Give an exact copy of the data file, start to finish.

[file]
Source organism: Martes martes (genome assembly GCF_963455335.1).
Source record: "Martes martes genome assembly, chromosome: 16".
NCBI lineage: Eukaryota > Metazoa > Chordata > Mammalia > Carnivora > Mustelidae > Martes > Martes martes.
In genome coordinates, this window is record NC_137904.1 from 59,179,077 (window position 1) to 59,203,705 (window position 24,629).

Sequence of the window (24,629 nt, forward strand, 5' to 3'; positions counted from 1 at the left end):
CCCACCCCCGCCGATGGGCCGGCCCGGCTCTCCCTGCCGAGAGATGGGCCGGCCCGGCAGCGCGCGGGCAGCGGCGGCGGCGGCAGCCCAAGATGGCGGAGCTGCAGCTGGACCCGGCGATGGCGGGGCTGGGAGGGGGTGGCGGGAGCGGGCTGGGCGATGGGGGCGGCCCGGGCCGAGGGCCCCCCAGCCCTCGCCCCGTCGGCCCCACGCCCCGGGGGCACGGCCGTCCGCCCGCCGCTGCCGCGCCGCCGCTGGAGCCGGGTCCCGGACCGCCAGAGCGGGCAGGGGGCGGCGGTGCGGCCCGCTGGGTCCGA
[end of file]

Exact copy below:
Source organism: Martes martes (genome assembly GCF_963455335.1).
Source record: "Martes martes genome assembly, chromosome: 16".
NCBI lineage: Eukaryota > Metazoa > Chordata > Mammalia > Carnivora > Mustelidae > Martes > Martes martes.
In genome coordinates, this window is record NC_137904.1 from 59,179,077 (window position 1) to 59,203,705 (window position 24,629).

Sequence of the window (24,629 nt, forward strand, 5' to 3'; positions counted from 1 at the left end):
CCCACCCCCGCCGATGGGCCGGCCCGGCTCTCCCTGCCGAGAGATGGGCCGGCCCGGCAGCGCGCGGGCAGCGGCGGCGGCGGCAGCCCAAGATGGCGGAGCTGCAGCTGGACCCGGCGATGGCGGGGCTGGGAGGGGGTGGCGGGAGCGGGCTGGGCGATGGGGGCGGCCCGGGCCGAGGGCCCCCCAGCCCTCGCCCCGTCGGCCCCACGCCCCGGGGGCACGGCCGTCCGCCCGCCGCTGCCGCGCCGCCGCTGGAGCCGGGTCCCGGACCGCCAGAGCGGGCAGGGGGCGGCGGTGCGGCCCGCTGGGTCCGA